Introduction: Obesity is associated with higher risk of incident AF, but the underlying mechanisms are not well understood. Increased pericardial fat deposition may lead to atrial fibrosis and renin-angiotensin system activation due to free diffusion of cytokines into the thin atrial wall, promoting AF development. Little is known about the association of pericardial fat volume with incident AF.
Hypothesis: We assessed the hypothesis that greater pericardial fat volume is associated with higher AF risk in MESA and JHS, overall and in four race/ethnic groups.
Methods: Pericardial fat volume was measured on chest CT scans (performed 2000-02 in MESA, 2007-09 in JHS) in 18 2.5-mm slices, from 1.5 cm above to 3.0 cm below the superior extent of the left main coronary artery, using Volume Analysis software (GE Healthcare, Waukesha, WI). Data were combined across the 2 studies. Participants with prevalent AF before the scan were excluded. Incident AF was identified by hospital discharge diagnosis codes for AF or atrial flutter, by study ECG at a follow-up visit, or, for those enrolled in fee-for-service Medicare, by an inpatient or outpatient claim with an AF diagnosis in any position. We used Cox regression to estimate adjusted hazard ratios for incident AF.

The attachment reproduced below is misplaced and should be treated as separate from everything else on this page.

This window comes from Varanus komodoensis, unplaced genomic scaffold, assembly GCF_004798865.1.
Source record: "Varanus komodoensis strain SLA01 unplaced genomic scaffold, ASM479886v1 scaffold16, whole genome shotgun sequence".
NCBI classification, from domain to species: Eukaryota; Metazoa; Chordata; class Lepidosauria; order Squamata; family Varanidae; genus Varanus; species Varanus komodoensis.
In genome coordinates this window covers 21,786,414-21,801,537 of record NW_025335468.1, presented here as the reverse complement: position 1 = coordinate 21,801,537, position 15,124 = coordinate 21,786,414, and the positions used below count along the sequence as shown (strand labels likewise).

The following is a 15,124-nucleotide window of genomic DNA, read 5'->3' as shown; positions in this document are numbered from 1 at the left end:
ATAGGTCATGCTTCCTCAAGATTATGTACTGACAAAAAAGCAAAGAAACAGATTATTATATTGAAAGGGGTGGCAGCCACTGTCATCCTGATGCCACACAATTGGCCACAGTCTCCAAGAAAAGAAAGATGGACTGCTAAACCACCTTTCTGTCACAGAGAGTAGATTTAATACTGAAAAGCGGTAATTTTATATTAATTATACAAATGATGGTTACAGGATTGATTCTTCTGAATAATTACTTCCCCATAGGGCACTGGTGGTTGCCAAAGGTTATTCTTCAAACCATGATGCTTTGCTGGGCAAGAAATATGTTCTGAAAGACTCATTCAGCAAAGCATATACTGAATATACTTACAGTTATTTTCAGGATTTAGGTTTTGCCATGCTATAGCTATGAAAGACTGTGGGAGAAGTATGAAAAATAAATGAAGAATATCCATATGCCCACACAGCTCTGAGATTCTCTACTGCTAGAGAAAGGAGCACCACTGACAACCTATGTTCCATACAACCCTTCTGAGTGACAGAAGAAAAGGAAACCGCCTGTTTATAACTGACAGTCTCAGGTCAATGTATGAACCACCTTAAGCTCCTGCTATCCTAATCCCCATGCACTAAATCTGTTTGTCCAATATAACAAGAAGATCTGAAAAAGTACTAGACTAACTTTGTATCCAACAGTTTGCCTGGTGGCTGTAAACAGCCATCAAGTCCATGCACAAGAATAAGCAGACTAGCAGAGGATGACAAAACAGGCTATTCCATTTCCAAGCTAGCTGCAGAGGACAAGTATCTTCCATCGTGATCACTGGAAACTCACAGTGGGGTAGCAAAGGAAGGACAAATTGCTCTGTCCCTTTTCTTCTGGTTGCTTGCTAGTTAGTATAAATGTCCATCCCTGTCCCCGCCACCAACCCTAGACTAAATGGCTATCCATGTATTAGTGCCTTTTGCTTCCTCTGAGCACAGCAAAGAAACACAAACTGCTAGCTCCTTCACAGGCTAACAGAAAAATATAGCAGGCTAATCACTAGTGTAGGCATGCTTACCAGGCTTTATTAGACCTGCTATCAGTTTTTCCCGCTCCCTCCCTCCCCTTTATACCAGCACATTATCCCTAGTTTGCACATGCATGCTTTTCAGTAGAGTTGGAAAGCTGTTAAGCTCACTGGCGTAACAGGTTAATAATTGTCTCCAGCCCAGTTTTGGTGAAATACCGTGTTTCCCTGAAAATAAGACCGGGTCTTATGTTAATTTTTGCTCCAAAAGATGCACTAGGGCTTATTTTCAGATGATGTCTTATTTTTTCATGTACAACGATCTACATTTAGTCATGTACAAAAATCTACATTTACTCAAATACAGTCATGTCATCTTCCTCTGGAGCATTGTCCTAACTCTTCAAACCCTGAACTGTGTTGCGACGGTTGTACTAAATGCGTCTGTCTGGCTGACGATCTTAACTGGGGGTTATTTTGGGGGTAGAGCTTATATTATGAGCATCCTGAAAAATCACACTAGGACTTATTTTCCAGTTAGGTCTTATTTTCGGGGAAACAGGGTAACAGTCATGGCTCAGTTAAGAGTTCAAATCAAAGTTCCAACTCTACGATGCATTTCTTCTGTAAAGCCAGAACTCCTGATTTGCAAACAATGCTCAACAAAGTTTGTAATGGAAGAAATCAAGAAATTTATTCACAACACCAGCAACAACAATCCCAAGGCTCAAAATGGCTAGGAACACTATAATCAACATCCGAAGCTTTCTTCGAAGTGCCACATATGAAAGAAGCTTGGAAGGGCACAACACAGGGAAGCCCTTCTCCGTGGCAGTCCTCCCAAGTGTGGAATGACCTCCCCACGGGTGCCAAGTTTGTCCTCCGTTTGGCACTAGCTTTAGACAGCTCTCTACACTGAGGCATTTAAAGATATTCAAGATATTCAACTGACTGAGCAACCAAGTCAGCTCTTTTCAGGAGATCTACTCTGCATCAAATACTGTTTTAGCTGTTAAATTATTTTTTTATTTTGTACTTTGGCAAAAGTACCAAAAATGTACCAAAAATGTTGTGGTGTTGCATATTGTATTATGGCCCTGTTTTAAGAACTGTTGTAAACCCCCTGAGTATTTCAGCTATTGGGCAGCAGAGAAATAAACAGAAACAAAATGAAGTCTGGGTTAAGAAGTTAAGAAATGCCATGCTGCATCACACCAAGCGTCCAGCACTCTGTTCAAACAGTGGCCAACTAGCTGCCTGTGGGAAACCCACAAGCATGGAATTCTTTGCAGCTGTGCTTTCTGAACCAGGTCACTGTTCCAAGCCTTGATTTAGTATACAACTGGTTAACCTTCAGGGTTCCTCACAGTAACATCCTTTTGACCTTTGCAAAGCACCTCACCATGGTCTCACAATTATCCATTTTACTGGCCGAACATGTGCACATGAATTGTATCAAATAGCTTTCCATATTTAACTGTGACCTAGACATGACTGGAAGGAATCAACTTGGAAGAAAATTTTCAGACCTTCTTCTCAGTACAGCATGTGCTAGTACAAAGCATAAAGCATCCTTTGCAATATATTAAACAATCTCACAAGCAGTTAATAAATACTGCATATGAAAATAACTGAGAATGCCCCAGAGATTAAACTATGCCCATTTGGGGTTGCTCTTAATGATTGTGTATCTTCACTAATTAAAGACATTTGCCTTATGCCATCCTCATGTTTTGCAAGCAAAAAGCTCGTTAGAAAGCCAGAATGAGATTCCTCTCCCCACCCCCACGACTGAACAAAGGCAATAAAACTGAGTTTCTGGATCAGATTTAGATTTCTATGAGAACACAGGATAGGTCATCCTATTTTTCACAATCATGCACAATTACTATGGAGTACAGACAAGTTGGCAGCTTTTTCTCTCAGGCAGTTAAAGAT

Results: A total of 8056 participants (6681 in MESA; 1375 in JHS) had pericardial fat volume measured and were followed for clinical events. Among MESA participants, 1855 were AA, 2568 white, 1470 Hispanic, and 788 Chinese; all JHS participants were AA. In the combined data, the average age was 62 years; 55% were women. Greater pericardial fat volume was associated with male sex, older age, white or Hispanic race/ethnicity, greater BMI and systolic blood pressure (SBP), treated hypertension (HTN), impaired fasting glucose, and diabetes mellitus. Despite more obesity, AA participants had on average the lowest pericardial fat volume. During an average of 9 years of follow-up in MESA and 4 years in JHS, a total of 614 cases of incident AF were identified. Whites had the highest unadjusted AF incidence and AA the lowest. In all 4 race/ethnic groups, pericardial fat volume was positively associated with unadjusted AF incidence. After adjustment for age, sex, race/ethnicity, and study, greater pericardial fat volume was associated with higher risk of incident AF (HR=1.17 per SD pericardial fat volume [41 ml], 95% CI 1.09-1.26). After further adjustment for BMI, height, diabetes, SBP, and treated HTN, the association was attenuated (HR 1.06 per SD, 95% CI 0.97-1.16). Associations did not differ in subgroups defined by sex, race/ethnicity, or study.
Conclusion: Greater deposition of fat in the pericardium is associated with higher AF incidence and higher adjusted risk of incident AF. Much of this association appears to be related to obesity, diabetes, and HTN. Lower average pericardial fat volume may explain in part the observed lower AF incidence in AA than in whites.